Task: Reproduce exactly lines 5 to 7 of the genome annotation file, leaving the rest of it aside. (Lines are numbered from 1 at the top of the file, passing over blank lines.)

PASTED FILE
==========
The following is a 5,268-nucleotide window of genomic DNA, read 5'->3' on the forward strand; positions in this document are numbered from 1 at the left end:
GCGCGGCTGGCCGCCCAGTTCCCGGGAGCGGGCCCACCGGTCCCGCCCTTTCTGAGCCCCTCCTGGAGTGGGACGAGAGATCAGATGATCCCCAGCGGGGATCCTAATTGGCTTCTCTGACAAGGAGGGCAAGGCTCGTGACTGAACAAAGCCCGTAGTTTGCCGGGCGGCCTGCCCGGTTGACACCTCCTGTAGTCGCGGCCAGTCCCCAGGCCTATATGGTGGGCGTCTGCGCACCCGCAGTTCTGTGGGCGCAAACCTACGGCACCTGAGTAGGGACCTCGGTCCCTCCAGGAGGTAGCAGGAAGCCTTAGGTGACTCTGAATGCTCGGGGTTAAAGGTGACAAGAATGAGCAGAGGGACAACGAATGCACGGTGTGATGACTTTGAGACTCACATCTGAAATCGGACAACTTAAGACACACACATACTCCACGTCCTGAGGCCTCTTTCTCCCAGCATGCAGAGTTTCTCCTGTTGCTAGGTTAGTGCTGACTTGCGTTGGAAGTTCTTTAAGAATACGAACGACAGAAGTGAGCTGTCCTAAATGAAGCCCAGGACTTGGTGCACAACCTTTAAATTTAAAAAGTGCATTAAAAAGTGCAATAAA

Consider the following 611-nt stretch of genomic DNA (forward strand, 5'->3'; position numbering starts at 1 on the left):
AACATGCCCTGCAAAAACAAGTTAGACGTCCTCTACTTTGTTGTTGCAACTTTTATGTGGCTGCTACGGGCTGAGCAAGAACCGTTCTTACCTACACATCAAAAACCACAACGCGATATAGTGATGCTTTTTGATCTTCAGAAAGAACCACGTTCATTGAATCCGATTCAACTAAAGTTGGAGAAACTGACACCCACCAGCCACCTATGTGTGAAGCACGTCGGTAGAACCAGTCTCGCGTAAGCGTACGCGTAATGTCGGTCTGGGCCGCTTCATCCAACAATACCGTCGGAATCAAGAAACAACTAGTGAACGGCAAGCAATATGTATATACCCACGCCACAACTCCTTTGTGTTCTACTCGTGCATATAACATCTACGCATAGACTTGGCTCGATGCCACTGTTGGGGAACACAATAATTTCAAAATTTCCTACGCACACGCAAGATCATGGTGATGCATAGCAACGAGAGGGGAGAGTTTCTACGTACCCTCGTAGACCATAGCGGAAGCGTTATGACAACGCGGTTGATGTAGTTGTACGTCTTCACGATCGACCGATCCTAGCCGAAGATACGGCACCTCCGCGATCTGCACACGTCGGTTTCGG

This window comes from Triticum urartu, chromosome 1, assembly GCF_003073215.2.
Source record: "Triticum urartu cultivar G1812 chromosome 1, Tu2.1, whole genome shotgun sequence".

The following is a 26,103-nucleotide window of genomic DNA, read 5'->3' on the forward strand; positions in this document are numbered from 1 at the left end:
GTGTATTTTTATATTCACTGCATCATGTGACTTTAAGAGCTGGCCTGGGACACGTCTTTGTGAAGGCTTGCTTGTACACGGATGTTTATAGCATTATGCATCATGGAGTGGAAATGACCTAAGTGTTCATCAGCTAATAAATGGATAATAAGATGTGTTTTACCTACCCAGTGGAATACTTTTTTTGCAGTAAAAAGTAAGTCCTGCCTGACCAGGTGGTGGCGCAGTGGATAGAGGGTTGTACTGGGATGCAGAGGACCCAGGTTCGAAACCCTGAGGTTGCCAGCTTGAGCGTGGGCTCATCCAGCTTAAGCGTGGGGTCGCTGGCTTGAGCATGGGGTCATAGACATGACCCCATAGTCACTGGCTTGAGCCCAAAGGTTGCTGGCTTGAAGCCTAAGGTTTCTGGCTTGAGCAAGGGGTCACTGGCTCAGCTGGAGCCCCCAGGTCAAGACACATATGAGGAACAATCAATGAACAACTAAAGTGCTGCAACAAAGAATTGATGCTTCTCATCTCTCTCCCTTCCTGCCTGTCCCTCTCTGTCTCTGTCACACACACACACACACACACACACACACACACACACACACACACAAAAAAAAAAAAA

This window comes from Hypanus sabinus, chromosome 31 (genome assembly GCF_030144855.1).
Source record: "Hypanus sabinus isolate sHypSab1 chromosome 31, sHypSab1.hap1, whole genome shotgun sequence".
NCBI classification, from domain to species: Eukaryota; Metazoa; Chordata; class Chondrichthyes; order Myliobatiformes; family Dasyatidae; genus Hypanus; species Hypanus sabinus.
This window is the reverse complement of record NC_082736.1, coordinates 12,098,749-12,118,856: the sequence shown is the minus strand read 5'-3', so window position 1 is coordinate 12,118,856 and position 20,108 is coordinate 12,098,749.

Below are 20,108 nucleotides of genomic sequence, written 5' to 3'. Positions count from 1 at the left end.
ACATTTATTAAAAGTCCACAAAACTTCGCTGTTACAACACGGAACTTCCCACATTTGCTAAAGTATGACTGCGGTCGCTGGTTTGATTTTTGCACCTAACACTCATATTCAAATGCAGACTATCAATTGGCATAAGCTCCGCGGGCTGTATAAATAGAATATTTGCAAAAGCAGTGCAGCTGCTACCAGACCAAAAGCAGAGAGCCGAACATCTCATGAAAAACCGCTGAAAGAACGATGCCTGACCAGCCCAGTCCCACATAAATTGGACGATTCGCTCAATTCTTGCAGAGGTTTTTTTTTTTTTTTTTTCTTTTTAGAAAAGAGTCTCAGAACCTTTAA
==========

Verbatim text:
This window comes from Triticum urartu, chromosome 1, assembly GCF_003073215.2.
Source record: "Triticum urartu cultivar G1812 chromosome 1, Tu2.1, whole genome shotgun sequence".

The following is a 26,103-nucleotide window of genomic DNA, read 5'->3' on the forward strand; positions in this document are numbered from 1 at the left end: